|dc.description.abstract||Introduction and Objectives Calcific aortic valve disease (CAVD) is the most common valvular disease, accounting for 50% of all valve disorders and is the third most common cardiovascular disease following coronary disease and hypertension.[1,2] Currently, there is no pharmacological agent capable of reversing or slowing down the progression of CAVD and treatment of severe cases consists of surgical repair or valve replacement. Hence, there is a crucial need for earlier detection using predictive biomarkers that will allow for preventative intervention as opposed to post-symptomatic disease treatment or management.
Namely, one target of particular interest is the expression of matrix metalloproteinases (MMPs) (specifically MMP-1, -2, and -9) which are upregulated in CAVD prior to calcification events and have been previously shown to serve as an attractive molecular imaging target.1–3
The primary objective of this study is to assess the feasibility of detecting biomarkers of CAVD by various in vivo imaging modalities, such as PET and echocardiography. In addition, this study assesses disease progression in various mouse strains to qualify an appropriate CAVD animal model.
Methods In vivo and ex vivo imaging of C57Bl/6 and ApoE-/- (n = 8 per strain cohort) mouse models are used to link unique features of matrix remodelling with CAVD progression. At baseline and longitudinal follow-up (4, 8, and 12 months), in vivo hemodynamic impairment is assessed through echocardiography, and calcification and MMP activity are measured using PET with a series of radiotracers: [18F]NaF for calcification, [18F]BR351 for the molecular targets of MMP-2 and -9, and [18F]FMBP with molecular target specificity for MMP-13. Following imaging, aortic valve (AV) tissue is harvested, sectioned, and analyzed for calcification, inflammatory markers, collagen types, and MMP activity in AV leaflets. Tracer autoradiography, immunofluorescence, and in situ zymography are used to confirm in vivo imaging results with improved resolution and quantification in valves. Histological sample preparation, experimentation, and analyses are then repeated in human AV tissue samples for relative comparison of biomarker expression in animal models.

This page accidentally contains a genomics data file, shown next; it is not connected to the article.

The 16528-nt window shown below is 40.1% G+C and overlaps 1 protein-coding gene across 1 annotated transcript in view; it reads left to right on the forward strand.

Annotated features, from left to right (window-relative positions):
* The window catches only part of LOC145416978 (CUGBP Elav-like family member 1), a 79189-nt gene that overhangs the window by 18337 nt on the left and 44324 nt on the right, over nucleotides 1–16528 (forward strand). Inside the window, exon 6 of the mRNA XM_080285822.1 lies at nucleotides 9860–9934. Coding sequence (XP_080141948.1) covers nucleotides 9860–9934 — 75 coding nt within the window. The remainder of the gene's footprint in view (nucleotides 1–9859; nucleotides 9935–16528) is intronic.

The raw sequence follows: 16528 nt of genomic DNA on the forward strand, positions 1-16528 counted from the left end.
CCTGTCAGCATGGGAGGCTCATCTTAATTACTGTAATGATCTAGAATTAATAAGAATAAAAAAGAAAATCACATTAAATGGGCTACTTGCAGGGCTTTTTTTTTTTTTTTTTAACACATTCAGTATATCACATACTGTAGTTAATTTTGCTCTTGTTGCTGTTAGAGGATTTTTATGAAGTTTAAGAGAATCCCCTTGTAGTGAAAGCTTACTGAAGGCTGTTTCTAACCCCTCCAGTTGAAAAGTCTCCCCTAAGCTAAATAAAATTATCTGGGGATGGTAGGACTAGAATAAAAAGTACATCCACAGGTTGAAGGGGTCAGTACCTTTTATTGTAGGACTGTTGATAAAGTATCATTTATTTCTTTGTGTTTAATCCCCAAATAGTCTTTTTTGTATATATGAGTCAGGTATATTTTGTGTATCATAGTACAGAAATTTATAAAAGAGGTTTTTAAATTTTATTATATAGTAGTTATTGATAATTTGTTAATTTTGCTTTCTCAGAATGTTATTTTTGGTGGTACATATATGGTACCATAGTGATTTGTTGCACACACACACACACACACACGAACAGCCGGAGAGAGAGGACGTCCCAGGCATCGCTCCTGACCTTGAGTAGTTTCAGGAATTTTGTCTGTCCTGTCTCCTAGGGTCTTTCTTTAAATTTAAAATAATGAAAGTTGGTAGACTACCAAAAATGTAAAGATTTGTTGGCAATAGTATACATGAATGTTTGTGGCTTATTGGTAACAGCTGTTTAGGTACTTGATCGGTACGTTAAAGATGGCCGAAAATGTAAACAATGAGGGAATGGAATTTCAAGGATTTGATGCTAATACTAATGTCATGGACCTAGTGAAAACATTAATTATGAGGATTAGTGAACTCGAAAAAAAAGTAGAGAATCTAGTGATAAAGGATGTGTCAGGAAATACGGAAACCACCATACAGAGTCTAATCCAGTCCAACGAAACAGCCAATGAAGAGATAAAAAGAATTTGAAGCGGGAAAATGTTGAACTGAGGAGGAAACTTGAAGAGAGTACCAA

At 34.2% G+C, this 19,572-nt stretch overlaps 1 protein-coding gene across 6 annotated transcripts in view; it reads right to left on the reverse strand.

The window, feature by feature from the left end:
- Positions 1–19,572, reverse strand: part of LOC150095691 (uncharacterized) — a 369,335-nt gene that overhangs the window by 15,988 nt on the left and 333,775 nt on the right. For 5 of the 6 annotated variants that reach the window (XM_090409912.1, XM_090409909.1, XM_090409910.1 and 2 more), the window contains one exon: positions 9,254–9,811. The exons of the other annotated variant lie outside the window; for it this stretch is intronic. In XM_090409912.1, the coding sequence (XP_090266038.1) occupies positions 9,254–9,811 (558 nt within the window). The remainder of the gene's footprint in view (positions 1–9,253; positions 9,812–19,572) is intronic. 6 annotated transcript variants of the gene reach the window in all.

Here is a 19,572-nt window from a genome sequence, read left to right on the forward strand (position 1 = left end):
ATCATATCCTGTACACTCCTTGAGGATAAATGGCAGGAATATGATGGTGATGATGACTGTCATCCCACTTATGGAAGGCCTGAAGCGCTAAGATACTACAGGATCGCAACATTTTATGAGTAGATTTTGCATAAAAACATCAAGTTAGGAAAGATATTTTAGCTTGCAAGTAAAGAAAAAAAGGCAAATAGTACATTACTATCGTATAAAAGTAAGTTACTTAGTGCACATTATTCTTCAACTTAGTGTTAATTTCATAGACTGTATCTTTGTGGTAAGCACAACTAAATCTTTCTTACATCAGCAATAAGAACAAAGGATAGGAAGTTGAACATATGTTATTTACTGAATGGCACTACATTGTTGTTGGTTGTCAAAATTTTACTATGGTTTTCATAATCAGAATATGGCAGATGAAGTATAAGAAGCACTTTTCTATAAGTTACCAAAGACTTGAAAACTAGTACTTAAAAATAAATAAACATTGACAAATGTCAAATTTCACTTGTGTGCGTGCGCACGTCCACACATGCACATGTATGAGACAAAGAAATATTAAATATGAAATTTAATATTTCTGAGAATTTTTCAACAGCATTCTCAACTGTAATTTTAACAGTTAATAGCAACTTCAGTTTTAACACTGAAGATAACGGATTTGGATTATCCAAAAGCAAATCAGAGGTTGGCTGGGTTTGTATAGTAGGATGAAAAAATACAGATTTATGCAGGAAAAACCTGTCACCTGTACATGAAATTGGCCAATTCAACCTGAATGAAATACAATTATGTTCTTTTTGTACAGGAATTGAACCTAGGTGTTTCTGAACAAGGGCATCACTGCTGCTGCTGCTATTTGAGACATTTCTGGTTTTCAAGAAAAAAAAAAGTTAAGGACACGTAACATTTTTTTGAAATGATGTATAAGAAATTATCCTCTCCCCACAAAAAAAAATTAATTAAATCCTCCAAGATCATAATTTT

Results Echocardiography suggests positive signs of disease progression in experimental animal models. In comparison to WT, ApoE-/- mice show: increased peak velocity (p<0.0001), decreased aortic valve area (p<0.001), and irregular valve dynamics. [18F]NaF PET imaging shows expected bone uptake and low calcium-burden in young and WT animals. [18F]FMBP shows increased uptake in the valve area of diseased models at later timepoints, 1.530 compared to <0.001 %ID/g (p<0.005), in disease vs control animals respectively. Furthermore, confirmation of sought-after biomarkers has also been assessed by analysis of various histological sample preparations including the presence of leaflet calcification, upregulation of MMP-2, -9, and -13, matrix remodelling, lipids, inflammatory markers, and activated MMP expression.
Conclusion Findings from this study suggest that molecular imaging techniques using target-specific radiotracers, as well as echocardiography for assessment of hemodynamic impairment, are feasible solutions in predicting disease onset in CAVD specific animal models.|
|dc.publisher||Université d'Ottawa / University of Ottawa|
|dc.subject||Positron Emission Tomography|
|dc.title||Nuclear and Molecular Imaging Modalities for Predicting Calcific Aortic Valve Disease Progression in Animal Models|
|thesis.degree.discipline||Médecine / Medicine|
|uottawa.department||Biochimie, microbiologie et immunologie / Biochemistry, Microbiology and Immunology|
|Collection||Thèses, 2011 - // Theses, 2011 -|